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Pas de Deux
‘The world of Ballroom Dance is one of
formalised, gender-specific rôles carried out
by dominant male and subordinate female
partners. It is not a democracy.’
‘Something is going to happen . . . it had to happen . . . it was meant to happen . . .’ As she lay in a sickening delirium, those words ran through Deborah’s mind like a litany, one part of her mind pedantic and certain, the other indecisive, possessing the inertia of unbelief.
Such things didn’t worry her. Like her nightmares they only seemed bad at the time, in a detached sort of way.
But another assertion entirely chilled her to the marrow of her being.
‘Your life is no longer static . . . it has been riven from its moorings . . . left to drift . . .
. . .and you are changing . . .’
These words terrified her, because they were true. The fragile truce she had made within herself to get by from day to day was being eroded, swept away by invisible, unknowable forces. At home in her own world, she coped with such destructive inner pressures either by staying up for days until she was utterly exhausted, or else she would go out and get drunk, leaving herself not focused enough for such forces to take hold. In either case, these forces, too, would become insensate for a time; but only for a time. They would, gradually, inevitably, gather strength and focus once more, even as she did, and once again she would be driven to harm herself in order to cause their hold on her to loosen, as though her fragility of being were her best and only defence.
But now, in this world, the force that had dogged her life since childhood was becoming palpable, so real that she could almost taste it; she could feel its cloying presence permeating her being, as intimate and violating as rape.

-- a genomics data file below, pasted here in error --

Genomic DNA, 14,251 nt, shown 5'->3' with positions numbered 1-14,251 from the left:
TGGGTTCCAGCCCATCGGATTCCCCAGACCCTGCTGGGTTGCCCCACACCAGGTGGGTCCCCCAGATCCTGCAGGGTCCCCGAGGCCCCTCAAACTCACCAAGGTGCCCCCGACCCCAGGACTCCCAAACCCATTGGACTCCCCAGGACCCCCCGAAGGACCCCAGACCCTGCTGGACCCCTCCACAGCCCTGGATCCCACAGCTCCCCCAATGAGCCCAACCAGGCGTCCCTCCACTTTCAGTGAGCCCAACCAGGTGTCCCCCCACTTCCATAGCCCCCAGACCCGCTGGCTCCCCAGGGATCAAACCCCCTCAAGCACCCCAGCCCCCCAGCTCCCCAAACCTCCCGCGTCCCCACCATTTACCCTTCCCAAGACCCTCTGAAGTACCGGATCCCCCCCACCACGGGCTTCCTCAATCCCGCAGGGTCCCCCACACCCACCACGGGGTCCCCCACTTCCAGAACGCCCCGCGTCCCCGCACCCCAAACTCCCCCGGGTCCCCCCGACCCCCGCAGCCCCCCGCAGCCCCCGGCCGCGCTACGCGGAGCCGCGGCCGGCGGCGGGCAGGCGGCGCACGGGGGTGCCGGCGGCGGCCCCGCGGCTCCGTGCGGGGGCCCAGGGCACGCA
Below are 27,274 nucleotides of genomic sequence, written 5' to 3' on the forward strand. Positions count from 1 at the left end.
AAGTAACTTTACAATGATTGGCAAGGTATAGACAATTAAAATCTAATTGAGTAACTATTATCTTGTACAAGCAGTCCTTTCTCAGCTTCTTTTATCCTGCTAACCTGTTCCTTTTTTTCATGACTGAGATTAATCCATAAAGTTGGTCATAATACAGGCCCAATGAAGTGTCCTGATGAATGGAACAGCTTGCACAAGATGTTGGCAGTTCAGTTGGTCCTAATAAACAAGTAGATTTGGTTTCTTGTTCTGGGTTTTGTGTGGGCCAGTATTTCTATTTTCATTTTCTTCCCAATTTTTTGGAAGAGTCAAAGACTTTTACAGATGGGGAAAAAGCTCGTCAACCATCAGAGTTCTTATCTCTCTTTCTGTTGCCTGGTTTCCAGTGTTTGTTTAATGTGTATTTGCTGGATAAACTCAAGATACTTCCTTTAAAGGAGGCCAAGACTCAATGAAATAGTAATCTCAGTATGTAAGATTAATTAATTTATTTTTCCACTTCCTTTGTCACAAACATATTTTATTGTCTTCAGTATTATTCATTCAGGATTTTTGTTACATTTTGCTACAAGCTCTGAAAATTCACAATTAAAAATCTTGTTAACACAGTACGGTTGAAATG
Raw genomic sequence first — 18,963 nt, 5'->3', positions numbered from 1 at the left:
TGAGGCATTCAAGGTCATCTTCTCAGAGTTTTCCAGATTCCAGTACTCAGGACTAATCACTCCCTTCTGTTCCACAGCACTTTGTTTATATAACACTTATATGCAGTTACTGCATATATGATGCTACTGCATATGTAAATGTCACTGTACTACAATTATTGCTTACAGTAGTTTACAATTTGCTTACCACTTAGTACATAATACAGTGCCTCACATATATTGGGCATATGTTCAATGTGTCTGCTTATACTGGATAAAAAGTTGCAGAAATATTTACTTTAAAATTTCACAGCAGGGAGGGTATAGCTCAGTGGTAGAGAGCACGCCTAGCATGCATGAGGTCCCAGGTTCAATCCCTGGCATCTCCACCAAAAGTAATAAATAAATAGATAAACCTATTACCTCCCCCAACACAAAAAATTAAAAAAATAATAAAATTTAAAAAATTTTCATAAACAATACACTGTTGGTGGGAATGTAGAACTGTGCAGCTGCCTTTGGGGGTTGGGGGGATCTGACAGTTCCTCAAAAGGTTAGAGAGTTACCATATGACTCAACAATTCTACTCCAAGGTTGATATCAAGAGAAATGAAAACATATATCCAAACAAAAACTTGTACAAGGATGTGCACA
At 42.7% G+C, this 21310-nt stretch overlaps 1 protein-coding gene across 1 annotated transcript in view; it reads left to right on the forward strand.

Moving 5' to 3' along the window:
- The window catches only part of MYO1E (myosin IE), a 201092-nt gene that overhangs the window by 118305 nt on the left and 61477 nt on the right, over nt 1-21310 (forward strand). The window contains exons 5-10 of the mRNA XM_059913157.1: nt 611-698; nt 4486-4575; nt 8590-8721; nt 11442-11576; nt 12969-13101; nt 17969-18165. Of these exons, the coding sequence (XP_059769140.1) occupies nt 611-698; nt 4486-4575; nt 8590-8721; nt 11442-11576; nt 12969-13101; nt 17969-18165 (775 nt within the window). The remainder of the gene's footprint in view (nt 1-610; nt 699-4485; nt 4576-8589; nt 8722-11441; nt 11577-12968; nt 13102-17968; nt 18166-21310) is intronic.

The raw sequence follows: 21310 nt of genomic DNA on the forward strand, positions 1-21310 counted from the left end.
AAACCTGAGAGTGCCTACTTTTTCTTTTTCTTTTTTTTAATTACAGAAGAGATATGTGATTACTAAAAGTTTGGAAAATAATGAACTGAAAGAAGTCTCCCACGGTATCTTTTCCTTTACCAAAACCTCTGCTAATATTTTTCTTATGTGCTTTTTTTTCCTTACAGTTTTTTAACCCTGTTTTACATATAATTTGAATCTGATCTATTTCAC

Even as she began to think of it in those terms, or rather, as such images forced themselves upon her, intruded upon her thoughts, old memories became intermixed, as though this soul-destroying force that dogged her, and her old experiences, were one and the same. The memories, or impressions, began to become stronger, more physical, trying to increase their hold on her, and she began to struggle, terrified, desperate . . .
She felt a heavy weight on top of her, and hands, someone else’s, interfering with her, pinning her hands, pulling her legs apart- her own parents or demons; she couldn’t tell the difference-
Outraged, violated, she began screaming, struggling wildly to break free-
As though frightened off by her cries, the phantoms drew away; but she could still feel their presence; they merely waited for another opportunity . . .
By degrees she became aware that her room was in near darkness, though it was very bright outside. Evidently her room faced north. The breeze coming in through the window above her bed disturbed the light curtains; the shutters had been opened wide. The air bore a tang of early morning, and from outside, occasional gusts of wind hissed through nearby trees, a timeless, haunting sound that was vaguely reminiscent of the quiet roll of breakers upon some distant beach.